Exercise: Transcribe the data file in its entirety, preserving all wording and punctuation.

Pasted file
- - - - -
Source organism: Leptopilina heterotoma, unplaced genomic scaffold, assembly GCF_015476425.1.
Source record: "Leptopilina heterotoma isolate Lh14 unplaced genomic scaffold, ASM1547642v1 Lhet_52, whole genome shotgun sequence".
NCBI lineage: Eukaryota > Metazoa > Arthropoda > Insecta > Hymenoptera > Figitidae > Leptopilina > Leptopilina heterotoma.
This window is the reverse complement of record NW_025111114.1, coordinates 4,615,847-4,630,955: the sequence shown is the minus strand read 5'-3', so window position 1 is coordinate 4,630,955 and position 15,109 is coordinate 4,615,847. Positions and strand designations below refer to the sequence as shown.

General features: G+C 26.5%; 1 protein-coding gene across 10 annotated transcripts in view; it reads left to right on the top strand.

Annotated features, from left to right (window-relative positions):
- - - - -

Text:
Source organism: Leptopilina heterotoma, unplaced genomic scaffold, assembly GCF_015476425.1.
Source record: "Leptopilina heterotoma isolate Lh14 unplaced genomic scaffold, ASM1547642v1 Lhet_52, whole genome shotgun sequence".
NCBI lineage: Eukaryota > Metazoa > Arthropoda > Insecta > Hymenoptera > Figitidae > Leptopilina > Leptopilina heterotoma.
This window is the reverse complement of record NW_025111114.1, coordinates 4,615,847-4,630,955: the sequence shown is the minus strand read 5'-3', so window position 1 is coordinate 4,630,955 and position 15,109 is coordinate 4,615,847. Positions and strand designations below refer to the sequence as shown.

General features: G+C 26.5%; 1 protein-coding gene across 10 annotated transcripts in view; it reads left to right on the top strand.

Annotated features, from left to right (window-relative positions):